I think that there's something in here for every science-fiction reader, regardless of their preferred sub-genre. I could not get past the first few pages of: "Confessions of Uni" by Ursula K. Le Guin; "Jon" by George Sanders; "The Take of the Golden Eagle" by David D. Levine; and "Flowers from Alice" by Cory Doctorow and Charles Stross because these stories all seemed to be more "hard science fiction" and as such, weren't really my bag.
However, the opening story "The Fluted Girl" by Paolo Bacigalupi is v. moving and concerns themes of genetic manipulation and needless surgery, the commoditisation of human beings and the constant need for entertainment. Characterisation was strong and the ending was effective.
"A Study in Emerald" by Neil Gaiman is a v. entertaining take on the world of Sherlock Holmes. As with all Gaiman stories, there is a neat twist in the end and the undertones of the world that he creates is chilling.
"Bernado's House" by James Patrick Kelly is a solid story that revolves around an anthropomorphised house, it's relationship with its owner (which brings a whole new meaning to "a warm welcome") and its subsequent relationship with a young girl.
"The Cookie Monster" by Vernor Vinge is an interesting look at notions of reality, with a nod towards The Matrix film series. The notion of people becoming computer programs and forced to run on loops is well drawn out and the idea of putting in 'bugs' that help the characters to become self-aware is v. well handled.
"Legions in Time" by Michael Swanwick was not a story that I particularly enjoyed. Whilst I normally like time travel plots, I felt that the main character of Eleanor Voight was somewhat stilted and Mr Tarblecko could have been something more than the two-dimensional character he is allowed to be. I particularly feel that the themes of master and slave were not sufficiently drawn out.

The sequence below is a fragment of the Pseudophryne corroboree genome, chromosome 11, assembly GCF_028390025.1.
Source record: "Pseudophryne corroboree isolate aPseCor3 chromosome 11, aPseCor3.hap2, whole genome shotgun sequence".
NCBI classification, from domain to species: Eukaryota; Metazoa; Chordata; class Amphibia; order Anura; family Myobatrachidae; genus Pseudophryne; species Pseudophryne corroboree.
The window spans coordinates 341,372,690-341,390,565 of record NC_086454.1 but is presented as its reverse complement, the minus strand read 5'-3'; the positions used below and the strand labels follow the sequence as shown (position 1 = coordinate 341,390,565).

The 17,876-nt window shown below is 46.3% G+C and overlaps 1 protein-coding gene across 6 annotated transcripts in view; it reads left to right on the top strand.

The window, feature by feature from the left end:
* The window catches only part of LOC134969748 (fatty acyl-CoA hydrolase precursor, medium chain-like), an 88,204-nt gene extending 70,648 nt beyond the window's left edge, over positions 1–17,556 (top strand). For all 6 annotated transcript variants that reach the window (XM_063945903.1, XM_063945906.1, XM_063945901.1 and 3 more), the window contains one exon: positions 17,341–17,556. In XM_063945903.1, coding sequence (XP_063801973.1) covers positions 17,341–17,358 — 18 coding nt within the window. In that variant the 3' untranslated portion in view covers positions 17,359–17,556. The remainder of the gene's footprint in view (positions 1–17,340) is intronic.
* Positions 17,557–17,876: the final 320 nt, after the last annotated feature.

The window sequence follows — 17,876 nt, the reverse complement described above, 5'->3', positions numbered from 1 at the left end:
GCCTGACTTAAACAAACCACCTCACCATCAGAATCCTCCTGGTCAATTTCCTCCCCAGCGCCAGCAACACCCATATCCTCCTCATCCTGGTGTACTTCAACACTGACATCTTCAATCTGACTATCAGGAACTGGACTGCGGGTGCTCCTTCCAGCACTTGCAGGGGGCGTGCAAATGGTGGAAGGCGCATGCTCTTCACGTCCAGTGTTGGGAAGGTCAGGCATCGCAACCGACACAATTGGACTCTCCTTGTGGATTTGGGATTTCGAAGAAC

"The Chop Line" by Stephen Baxter is set far in the future where mankind is fighting a war in space and time against an alien enemy. The notion of confronting a future self is not new to science fiction, although I thought that the notion of bringing a future self to the present and making them live with the knowledge that you will stop their future from ever happening was credibly handled. I found the future version of Dakk to be more believable than the 'present' version and would have preferred to see 'present' Dakk a little less naive given her role on the ship.
"Calling Your Name" by Howard Waldrop was a story that I really enjoyed. It deals with a man who's knocked out by an electrical accident with a buzz saw and regains consciousness in an alternative world where Nixon was never President, the Quarrymen never became the Beatles and Kennedy was never assassinated (and married Marilyn Monroe to boot). The reaction of the main character to his new surroundings and more particularly the effect it has on his relationship with his family is believable and the action continues to move right on until the end.
"The Empire of Ice Cream" by Jeffrey Ford is an intelligent look at the condition of synesthesia (whereby you experience one sense by virtue of another sense - e.g. sounds become colours or feelings). The central character, William, suffers the condition but it is years before he's diagnosed. Home-schooled by his parents and v. lonely, he visits an ice cream parlour and discovers that eating coffee flavour icecream brings him a vision of a girl called Anna. As he grows up he discovers that the image is triggered by anything coffee flavoured and even better, discovers that Anna is a fellow synesthesia sufferer who can see him as well. There is a bittersweet ending to the story that I am inclined to feel is a little contrived (but that could be because I liked William so much).
"Bumpship" by Susan Mosser is a monologue told by the Manager of a Bump Ship (essentially a ship for refugees on planets that have been reclaimed by a galactically dominant ACorp). I'm not sure that the monologue form always worked and at times, it feels very clumsy as the central character has to ask questions of himself in order to move the plot forward. However, it is an interesting take on the extremes of capitalism (including the notion of planet colonists virtually being forced into servitude for 70 years in order to repay debts to ACorp) and the lengths that people will go to in order to preserve their freedom.
"Only Partly Here" by Lucius Shepard is a look at 9/11. Given that this is in essence a ghost story, it feels out of place in a collection of science fiction stories and I found the prose to be unmoving and somewhat self-indulgent. I'm not sure how much scope there is for original science fiction in the context of 9/11 in any event and this in particular, felt a little hackneyed and clumsy.